L Badri Narayanan, an executive partner with law firm Lakshmikumaran & Sridharan Attorneys told Business Insider
Even if a person doesn’t own any cryptocurrency, they can still participate in the derivatives market — betting on whether the value of a cryptocurrency will increase or decrease. One would argue that’s even more speculative than actual cryptocurrency trading. But since no VDAs were actually exchanged, it’s unclear how these transactions will be taxed.
Short term traders could get pushed back to the stock markets
At the end of the day, the biggest players with something to lose when it comes to a 30% task on cryptocurrency transactions are the day-traders — individuals who invest in tokens for shorter periods of time, many conducting multiple transactions within a day.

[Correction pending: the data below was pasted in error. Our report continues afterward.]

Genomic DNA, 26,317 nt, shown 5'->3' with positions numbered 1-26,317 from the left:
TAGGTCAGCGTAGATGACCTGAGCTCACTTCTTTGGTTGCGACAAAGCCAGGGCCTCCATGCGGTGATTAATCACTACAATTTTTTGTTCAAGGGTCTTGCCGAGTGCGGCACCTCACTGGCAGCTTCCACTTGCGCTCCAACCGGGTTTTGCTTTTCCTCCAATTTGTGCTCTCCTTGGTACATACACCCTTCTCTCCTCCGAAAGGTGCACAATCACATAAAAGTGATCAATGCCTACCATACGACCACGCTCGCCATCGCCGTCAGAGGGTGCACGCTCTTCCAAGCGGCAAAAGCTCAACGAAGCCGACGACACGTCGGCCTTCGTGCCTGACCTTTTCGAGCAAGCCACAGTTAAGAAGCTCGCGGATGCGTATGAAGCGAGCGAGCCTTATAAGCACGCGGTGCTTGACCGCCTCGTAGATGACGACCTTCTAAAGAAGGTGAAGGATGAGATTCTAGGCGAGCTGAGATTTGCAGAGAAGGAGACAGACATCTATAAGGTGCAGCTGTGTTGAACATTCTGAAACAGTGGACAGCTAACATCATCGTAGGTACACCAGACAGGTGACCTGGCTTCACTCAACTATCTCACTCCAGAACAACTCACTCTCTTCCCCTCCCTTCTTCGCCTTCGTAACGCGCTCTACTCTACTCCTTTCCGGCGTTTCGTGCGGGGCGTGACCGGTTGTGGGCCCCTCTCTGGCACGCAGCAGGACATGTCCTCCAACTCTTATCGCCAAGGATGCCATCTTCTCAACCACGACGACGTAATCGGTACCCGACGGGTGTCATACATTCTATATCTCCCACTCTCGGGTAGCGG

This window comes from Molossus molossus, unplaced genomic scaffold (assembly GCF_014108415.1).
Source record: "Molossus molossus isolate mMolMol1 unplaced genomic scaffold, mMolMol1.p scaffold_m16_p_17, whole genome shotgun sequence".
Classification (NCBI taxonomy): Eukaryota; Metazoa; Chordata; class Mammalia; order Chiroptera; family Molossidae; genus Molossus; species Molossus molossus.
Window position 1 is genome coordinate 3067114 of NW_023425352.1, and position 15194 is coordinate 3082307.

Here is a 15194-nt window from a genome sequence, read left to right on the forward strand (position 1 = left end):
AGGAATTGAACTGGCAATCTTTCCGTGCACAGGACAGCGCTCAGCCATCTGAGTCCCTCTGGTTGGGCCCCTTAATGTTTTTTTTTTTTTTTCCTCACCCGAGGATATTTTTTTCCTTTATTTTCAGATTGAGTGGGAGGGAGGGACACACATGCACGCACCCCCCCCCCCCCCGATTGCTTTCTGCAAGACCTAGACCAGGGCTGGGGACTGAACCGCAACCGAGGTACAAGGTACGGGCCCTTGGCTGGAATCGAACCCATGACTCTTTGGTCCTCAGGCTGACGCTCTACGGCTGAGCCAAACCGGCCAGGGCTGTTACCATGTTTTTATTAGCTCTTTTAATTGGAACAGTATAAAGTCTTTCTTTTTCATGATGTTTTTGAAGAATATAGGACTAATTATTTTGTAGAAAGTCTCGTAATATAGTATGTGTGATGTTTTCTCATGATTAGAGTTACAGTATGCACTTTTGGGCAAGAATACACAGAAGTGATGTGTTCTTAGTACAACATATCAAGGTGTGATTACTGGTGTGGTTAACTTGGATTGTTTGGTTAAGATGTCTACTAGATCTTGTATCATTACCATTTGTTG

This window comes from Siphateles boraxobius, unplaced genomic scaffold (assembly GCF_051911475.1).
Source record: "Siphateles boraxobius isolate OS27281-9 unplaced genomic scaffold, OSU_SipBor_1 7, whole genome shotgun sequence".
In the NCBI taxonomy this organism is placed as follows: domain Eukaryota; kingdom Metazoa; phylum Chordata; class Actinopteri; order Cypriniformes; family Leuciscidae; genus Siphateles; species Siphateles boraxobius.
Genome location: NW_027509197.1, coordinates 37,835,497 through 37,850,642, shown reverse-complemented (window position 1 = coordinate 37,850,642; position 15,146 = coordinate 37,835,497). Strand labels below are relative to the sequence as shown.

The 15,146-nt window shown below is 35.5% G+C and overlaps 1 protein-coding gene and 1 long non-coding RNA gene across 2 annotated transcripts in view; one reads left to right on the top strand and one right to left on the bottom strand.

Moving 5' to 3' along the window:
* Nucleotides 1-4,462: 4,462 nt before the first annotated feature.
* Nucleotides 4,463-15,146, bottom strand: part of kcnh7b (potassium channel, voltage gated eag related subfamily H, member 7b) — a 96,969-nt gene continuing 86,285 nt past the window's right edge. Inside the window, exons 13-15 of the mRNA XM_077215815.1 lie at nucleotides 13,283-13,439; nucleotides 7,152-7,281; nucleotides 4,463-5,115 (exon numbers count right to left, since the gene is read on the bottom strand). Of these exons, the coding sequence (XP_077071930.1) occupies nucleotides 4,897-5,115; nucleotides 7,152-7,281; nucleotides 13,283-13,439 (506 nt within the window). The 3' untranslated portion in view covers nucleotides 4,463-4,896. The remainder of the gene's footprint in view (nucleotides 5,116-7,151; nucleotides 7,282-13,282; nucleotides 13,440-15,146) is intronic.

As a result, the stock market may begin to look like a more profitable endeavour. “[The crypto tax] will spur more and more money coming back to the equity or other financial assets. This structural move has started,” said Vikram Kotak, the co-founder and managing partner at Ace Lansdowne Investments told Business Insider during an earlier interview.
If the number of crypto trades starts to dwindle, it will invariably have an effect on crypto exchanges within India as well.
[India’s crypto tax] will make day trading, arbitrage trading, [and] margin trading infeasible, which will impact order books and volumes on exchanges making the market illiquid and inefficient in the long run.
Aritra Sarkhel, Director – Public Policy & Govt Affairs at Indian crypto exchange WazirX, told Business Insider
Long term investors want to ride it out
While there’s a considerable amount of fear, uncertainty, and doubt (FUD) in the air, Badri and Sarkhel concur that most long term investors are prepared to ride it out. While the tax on crypto may be high, HODLers are optimistic due to two reasons.
First and foremost, India is yet to publish its crypto bill, which is likely to bring about more clarity on VDAs and other use cases of cryptocurrencies.